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Dermatology and Dermatologic Diseases
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Previously: Journal of Pigmentary Disorders

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Demodex Outbreak Causing Palpebra Skin Lesions

Stergios Karapsias*, Andreas Patelis and Agathi Sgourou

Clinical Microbiology Laboratory, 251 General Air Force Hospital, Athens, Greece

Corresponding Author:
Stergios Karapsias
Clinical Microbiology Laboratory
251 General Air Force Hospital, Athens, Greece
Tel: 0306983521853
E-mail: kast594594@yahoo.gr

Received date: February 28, 2017; Accepted date: March 07, 2017; Published date: March 14, 2017

Citation: Karapsias S, Patelis A, Sgourou A (2017) Demodex Outbreak Causing Palpebra Skin Lesions. Pigmentary Disorders 4:261. doi:10.4172/2376-0427.1000261

Copyright: © 2017 Karapsias S, et al. This is an open-access article distributed under the terms of the Creative Commons Attribution License, which permits unrestricted use, distribution, and reproduction in any medium, provided the original author and source are credited.

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Abstract

Demodex spp may cause blepharitis and palpebra skin lesions. Since eyelash demodicosis seems to be quite spreadable in the community, every patient with chronic non-diagnosed blepharitis should be examined for Demodex spp. Tea tree oil treatment may be an efficient and safe therapeutical choice against ocular demodicosis.

Keywords

Demodex; Ocular demodicosis; Blepharitis; Tea tree oil

Introduction

Demodicidae species and especially Demodex spp parasite into animal mammal follicles and may cause skin lesions to human subjects, too. The aim of the study is to report an outbreak of ocular skin (palpebra) infections due to Demodex, among community population.

Materials and Methods

The study comprised all eyelash specimens collected at the ophthalmological community wards and examined for Demodex spp. (Figures 1 and 2) at the Clinical Microbiology Laboratory of the Hellenic General Air Force Hospital in Athens, from June 1st 2016 to December 31st 2016.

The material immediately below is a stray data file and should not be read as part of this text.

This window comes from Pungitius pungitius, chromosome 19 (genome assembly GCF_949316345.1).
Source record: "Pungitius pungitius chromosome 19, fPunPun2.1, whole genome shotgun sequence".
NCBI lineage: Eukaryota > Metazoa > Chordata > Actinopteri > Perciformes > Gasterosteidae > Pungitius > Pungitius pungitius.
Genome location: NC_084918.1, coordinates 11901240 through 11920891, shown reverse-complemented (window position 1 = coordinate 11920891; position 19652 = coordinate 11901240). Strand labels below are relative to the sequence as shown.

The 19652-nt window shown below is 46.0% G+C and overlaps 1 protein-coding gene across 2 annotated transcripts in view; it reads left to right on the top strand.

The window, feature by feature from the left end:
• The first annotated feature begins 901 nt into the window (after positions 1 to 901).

pigmentary-disorders-onto-eyelash

Figure 1: Demodex spp. onto eyelash (lenses 10 × 10, magnification x100).

pigmentary-disorders-magnification

Figure 2: Demodex spp. onto eyelash (lenses 10 × 40, magnification x400).

All patients had symptoms of blepharitis, no response to treatment with antimicrobial collyria, negative ocular microbiological cultures and negative Chlamydia examinations. Palpebra skin lesions included mild edema, itch, mild or no erythema combined with intense smegma secretion from eyelash follicles (Figure 3).

pigmentary-disorders-Palpebra-skin

Figure 3: Palpebra skin lesions due to Demodex spp.

Every eyelash sample included at least four eyelashes, one from each upper and lower palpebra of the patient, and was examined by optical microscope (lenses 10 × 10 and 10 × 40, total magnification x100 and x400 respectively).

Results

Within a seven-month period, 74 eyelash examinations for Demodex were registered, 28 from male (37.84%) and 46 from female subjects (62.16%). 58 samples were positive for Demodex spp (78.38% overall), 22 from male (78.57% overall men) and 36 from female subjects (78.26% overall women). Positive samples were statistically related neither to the month of sample collection nor to patients’ gender (chi-square [x2] criterion). Additionally, most of the patients declared they weren’t owners of mammal pets. Distribution of all demodicosis cases throughout time is shown in Figure 4.

pigmentary-disorders-Demodex-sampling

Figure 4: Demodex sampling and specimens per month (2016).